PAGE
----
As cable and streaming outlets and their original series have taken flight in recent years, it seems as though David E. Kelley has stayed behind, earthbound.

He once was a TV warrior, a guy who forced open the definitions of what series TV could be. Like Aaron Sorkin, he remains an essential fiber in the root system of TV auteurism, having made a few starkly original and influential 1990s series including “Ally McBeal” and “Picket Fences.” Years before celebrated cable creator-writers such as David Chase and Matthew Weiner broke through, Kelley was ushering a new, robust sense of voice and vision — as well as magical realism, with his primitive Dancing Baby GIF — into tired network storytelling.


But in recent years, Kelley has been markedly uninspired, plodding along with rote network fare such as “Monday Mornings,” “Harry’s Law,” and “The Crazy Ones.” Like Shonda Rhimes after “Grey’s Anatomy,” he has seemed more like a factory brand than an artist.

So I’m happy to report that he seems to have reengaged with his ambitions with his new Amazon series, “Goliath,” whose first eight-episode season is available on Friday. He’s back from oblivion. “Goliath” isn’t a groundbreaker by any means — it bears some resemblance to Glenn Close’s “Damages” — but it’s a solidly entertaining legal thriller that benefits enormously from Billy Bob Thornton’s strong lead. With “The Practice,” Kelley proved he could build drama (alongside quirk) in a legal milieu, and with “Goliath” — and the freedoms that come with a commercial-free venue — he pushes that ability further along in a John Grisham-esque direction.

Thornton plays Billy McBride, a formerly brilliant trial lawyer who helped set up the 1,000-lawyer firm Cooperman & McBride before falling into alcoholism. He lives in a cheap motel in Venice Beach, divorced from Michelle (Maria Bello), who still works at the firm, and he conducts business — and visits with his 16-year-old daughter — out of a local tavern. He’s close to hitting bottom when he’s drawn into a case involving an explosion on a fishing boat. The case pits him, the David, against his former colleagues at Cooperman & McBride, the Goliath. With the help of idiosyncratic pals including an escort (Tania Raymonde) and a lawyer-realtor (the amusing Nina Arianda), he gets his groove — and his moral compass — back.


That’s more or less all you need to know, plot-wise. It’s a fairly conventional season-long arc — tightly written by Kelley and co-creator Jonathan Shapiro, but nonetheless familiar. The scrappy McBride is battling powerful folks who’d rather intimidate and murder than risk being exposed.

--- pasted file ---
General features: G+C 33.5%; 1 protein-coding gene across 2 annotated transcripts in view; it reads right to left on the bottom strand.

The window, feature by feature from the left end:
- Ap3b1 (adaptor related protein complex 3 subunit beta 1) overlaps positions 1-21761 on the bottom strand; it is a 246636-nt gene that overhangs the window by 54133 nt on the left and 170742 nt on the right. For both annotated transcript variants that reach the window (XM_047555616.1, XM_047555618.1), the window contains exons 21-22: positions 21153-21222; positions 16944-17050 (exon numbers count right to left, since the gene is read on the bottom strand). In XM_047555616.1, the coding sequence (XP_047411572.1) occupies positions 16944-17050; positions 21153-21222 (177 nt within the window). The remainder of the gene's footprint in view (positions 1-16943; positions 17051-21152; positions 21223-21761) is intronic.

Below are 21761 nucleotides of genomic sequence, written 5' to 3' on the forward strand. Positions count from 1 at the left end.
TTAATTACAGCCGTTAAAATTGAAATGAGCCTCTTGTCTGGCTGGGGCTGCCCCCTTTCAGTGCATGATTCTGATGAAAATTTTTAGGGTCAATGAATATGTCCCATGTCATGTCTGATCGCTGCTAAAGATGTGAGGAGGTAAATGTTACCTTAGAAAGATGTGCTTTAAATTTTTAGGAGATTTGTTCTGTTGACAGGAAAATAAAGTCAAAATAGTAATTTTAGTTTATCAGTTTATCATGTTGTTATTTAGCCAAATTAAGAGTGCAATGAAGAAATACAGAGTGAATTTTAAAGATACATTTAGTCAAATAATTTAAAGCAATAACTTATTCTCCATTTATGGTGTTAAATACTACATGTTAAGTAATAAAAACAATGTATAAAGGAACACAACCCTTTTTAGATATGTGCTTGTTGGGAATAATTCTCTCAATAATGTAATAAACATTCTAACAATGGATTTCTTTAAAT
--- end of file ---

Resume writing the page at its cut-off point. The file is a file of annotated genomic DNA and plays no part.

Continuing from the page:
But “Goliath” is also character-driven, and Thornton shines in that aspect of the drama. Like John Turturro’s John Stone in “The Night Of,” he’s aiming for redemption through this one big case, willing himself forward despite the many obstacles, including his own self-destructive tendencies. He’s the good guy, it seems, but he’s not above illegal activities in order to win, and Thornton makes that balance work. On the first season of “Fargo,” he was excellent but, at times, too arch, too symbolic of cold-blooded evil. On “Goliath,” he’s a fully believable guy who doesn’t need our sympathy but gets it anyway.

Unfortunately, the Cooperman & McBride side of the story is less naturalistic. As on “Damages,” the bad guys are really, really bad — almost parodies of TV bad guys. William Hurt is Cooperman, McBride’s former friend and current enemy — and, as the firm’s Callie (Molly Parker) puts it, Cooperman is “one of life’s truly magnificent haters.” He sits in his darkened office, a mysterious large scar on his face, video-spying on his lawyers and plotting against McBride. Kelley is famous for giving his comedic characters oddball tics, including nose-whistling; here, he gives Cooperman a dramatic tic, as the guy clicks on a clicker during conversations like a dog trainer. Perhaps as the season unfolds, Hurt will be able to develop his character beyond this generic villain cutout.


I’m definitely on board for what is going to be a battle of biblical proportions, just to find out how the little guy does with his slingshot.


Starring: Billy Bob Thornton, William Hurt, Maria Bello, Molly Parker, Sarah Wynter, Olivia Thirlby, Dwight Yoakam, Tania Raymonde, Nina Arianda. On: Amazon, available Friday

Matthew Gilbert can be reached at gilbert@globe.com. Follow him on Twitter @MatthewGilbert.